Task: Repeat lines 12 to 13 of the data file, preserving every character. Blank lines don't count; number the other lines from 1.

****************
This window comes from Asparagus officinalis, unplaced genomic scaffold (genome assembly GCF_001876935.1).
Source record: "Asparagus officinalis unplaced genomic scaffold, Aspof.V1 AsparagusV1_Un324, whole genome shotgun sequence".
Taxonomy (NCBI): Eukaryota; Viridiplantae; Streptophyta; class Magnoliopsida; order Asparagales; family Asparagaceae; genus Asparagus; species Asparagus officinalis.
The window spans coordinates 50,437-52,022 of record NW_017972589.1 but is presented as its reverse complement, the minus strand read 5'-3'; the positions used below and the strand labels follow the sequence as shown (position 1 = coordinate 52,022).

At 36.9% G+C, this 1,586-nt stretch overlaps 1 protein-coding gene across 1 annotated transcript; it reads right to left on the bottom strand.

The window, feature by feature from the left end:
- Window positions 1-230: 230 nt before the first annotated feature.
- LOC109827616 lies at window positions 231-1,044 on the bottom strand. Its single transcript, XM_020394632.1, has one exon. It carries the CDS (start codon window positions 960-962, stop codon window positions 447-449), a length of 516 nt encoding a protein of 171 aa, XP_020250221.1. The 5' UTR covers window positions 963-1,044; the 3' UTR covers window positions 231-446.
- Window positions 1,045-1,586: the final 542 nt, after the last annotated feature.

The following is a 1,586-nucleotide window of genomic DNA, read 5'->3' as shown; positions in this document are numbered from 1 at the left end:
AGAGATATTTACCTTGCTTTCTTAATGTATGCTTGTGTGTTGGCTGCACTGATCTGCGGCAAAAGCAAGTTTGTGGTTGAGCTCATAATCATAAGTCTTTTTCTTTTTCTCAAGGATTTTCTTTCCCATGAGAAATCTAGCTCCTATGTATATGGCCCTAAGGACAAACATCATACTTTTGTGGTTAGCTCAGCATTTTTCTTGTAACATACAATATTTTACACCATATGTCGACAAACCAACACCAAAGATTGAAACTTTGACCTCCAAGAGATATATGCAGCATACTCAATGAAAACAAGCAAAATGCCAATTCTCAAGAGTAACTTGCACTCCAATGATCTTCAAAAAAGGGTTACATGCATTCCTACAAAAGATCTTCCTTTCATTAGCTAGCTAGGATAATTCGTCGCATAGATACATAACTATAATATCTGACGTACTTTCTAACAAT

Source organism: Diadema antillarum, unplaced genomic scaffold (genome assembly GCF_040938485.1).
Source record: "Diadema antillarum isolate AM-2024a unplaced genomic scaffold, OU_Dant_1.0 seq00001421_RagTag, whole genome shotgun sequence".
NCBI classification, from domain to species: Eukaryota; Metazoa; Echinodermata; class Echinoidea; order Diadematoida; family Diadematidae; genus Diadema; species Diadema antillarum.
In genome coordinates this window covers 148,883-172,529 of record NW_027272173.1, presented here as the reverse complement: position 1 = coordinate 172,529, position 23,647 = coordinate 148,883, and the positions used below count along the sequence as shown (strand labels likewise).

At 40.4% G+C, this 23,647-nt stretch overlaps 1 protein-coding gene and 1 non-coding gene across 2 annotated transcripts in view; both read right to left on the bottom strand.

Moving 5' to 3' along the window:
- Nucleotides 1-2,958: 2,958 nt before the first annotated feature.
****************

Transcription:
Source organism: Diadema antillarum, unplaced genomic scaffold (genome assembly GCF_040938485.1).
Source record: "Diadema antillarum isolate AM-2024a unplaced genomic scaffold, OU_Dant_1.0 seq00001421_RagTag, whole genome shotgun sequence".